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Types of Capacitors?

Discussion in 'General Electronics Discussion' started by navjas73, Apr 24, 2011.

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  1. navjas73


    Jul 22, 2010
    I'm buying some parts for a project I'm working on, and I'm supposed to buy, among many other things, a 100V, 5mm pitch, C0G 10 pF capacitor. The website I'm using to order parts has many capacitors that fit this description, each with different capacitance tolerances and capacitor case style numbers (and different prices). I was wondering if somebody could help me understand the difference between these parts, and possibly explain why I would need to buy a more expensive capacitor over a different, cheaper one. The more information, the better. Thanks.
  2. davenn

    davenn Moderator

    Sep 5, 2009
    the type of 10pF capacitor depends on the type of circuit its going into

    for example a RF cct would specifically use a disc ceramic
    but disc ceramics will be found in audio ccts. its just you would use other types in an RF cct

    so what type of cct are you using it in ?

    show a link to the parts site you were looking at

  3. navjas73


    Jul 22, 2010
    I'm trying to build this actually:
    On the bill of materials, it's pretty unspecific as to what capacitors are needed.
    I can give you a sample row:
    10 pF C0G, package C-5, analog board, 100V, 5mm pitch, C0G.
    Newark Electronics Part no: 50N1022.
    I went to Newark's website, but the part isn't listed anymore so I can't find them like that.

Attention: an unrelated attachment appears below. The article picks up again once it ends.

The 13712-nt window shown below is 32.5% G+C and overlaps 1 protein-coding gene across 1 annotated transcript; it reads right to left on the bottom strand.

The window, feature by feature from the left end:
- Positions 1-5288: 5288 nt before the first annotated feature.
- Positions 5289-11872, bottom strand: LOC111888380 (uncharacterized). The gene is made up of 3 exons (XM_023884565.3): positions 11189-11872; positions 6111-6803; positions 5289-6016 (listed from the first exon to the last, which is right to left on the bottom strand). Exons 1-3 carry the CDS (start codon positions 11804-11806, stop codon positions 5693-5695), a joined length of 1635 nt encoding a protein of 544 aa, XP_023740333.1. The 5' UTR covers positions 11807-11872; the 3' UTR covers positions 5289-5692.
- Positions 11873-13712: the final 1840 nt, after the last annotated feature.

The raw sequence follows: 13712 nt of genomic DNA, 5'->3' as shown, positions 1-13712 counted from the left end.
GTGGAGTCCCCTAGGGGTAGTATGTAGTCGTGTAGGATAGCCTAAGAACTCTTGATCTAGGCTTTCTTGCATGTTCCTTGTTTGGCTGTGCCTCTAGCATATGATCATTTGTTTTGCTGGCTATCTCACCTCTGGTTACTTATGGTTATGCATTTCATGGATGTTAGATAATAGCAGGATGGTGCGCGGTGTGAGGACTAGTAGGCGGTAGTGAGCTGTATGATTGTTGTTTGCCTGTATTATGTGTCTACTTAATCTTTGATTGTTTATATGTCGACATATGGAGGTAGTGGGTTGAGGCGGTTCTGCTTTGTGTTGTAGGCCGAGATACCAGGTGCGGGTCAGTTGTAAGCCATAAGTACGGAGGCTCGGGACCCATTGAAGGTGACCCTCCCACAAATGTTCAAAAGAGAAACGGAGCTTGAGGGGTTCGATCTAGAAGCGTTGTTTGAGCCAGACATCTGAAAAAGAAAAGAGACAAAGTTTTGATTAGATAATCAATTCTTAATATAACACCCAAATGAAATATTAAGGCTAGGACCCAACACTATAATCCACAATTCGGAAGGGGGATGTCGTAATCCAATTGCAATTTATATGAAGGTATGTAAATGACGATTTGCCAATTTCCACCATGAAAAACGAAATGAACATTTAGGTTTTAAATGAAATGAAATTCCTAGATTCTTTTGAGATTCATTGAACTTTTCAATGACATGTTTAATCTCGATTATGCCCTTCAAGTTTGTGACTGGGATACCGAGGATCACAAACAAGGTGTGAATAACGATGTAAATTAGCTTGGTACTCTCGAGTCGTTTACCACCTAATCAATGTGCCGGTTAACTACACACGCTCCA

Unfortunately, it seems like the different capacitors need to be different types. One note says that "its hard to find capacitors like this in through-hole form."
    Do you have any advice?
  4. navjas73


    Jul 22, 2010
    I've researched some more, and decided that I probably want radial components. I have an image of the completed pcb, and all the parts seem to be through-hole parts. Can somebody explain how surface mount capacitors work, and whether I'd need specific measurements to order capacitors of the right size?
  5. navjas73


    Jul 22, 2010
    Also, I'm supposed to buy a cxtal C0G.

    The notes say: The crystal's loading capacitors must be chosen appropriately. Set Cxtal = (Cload - Cstray) * 2
    Cload (crystal loading capacitance) is given in the crystal data sheet. Cstray is stray capacitance on the PCB + microcontroller. Estimate Cstray = 3 - 5pF.

    But I still have no idea what I'm supposed to get. The crystals all have different frequencies, and on top of that I'm not even sure what load capacitance I'm looking for.
  6. navjas73


    Jul 22, 2010
  7. Resqueline


    Jul 31, 2009
    The exact crystal loading capacitance is not crucial, you can miss by -50% to +100% (unless driving a clock), and it'll still work - even if missing with -90% to +300%.
    Here's the cheapest (& best) xtal at N.A. I believe 7.37Mz is what you're after, and it needs 18pF so you can use 15pF.
    Here is the cheapest 15pF from N.A.
    Here is a 10pF 100V.
    Newark has got to have one of the better selection engines, and if you look at it you'll see all the SMD sizes available, not that I understand what you'll want with them.
  8. (*steve*)

    (*steve*) ¡sǝpodᴉʇuɐ ǝɥʇ ɹɐǝɥd Moderator

    Jan 21, 2010
    navjas73, surface mount components do not have leads on them. So if your printed circuit board has holes to place the component leads through, smd is *not* what you want.

    Surface mount technology allows for smaller boards, easier automated pick and place, and much lower profiles.

    It also has a number of disadvantages including difficulty of hand soldering, absence of component markings, and some ridiculously small sizes (consider 1/100th of an inch along the LONG side of a rectangular component!)

    I'm almost certain that you will want to exclude surface mount devices.
  9. navjas73


    Jul 22, 2010
    Cool thanks everybody. I think I've got most of it figured out now.
  10. nbw


    May 8, 2011
    The 100pF is probably a little round disc, a ceramic.... and yes - if you need leads, SMT is going to be out :)
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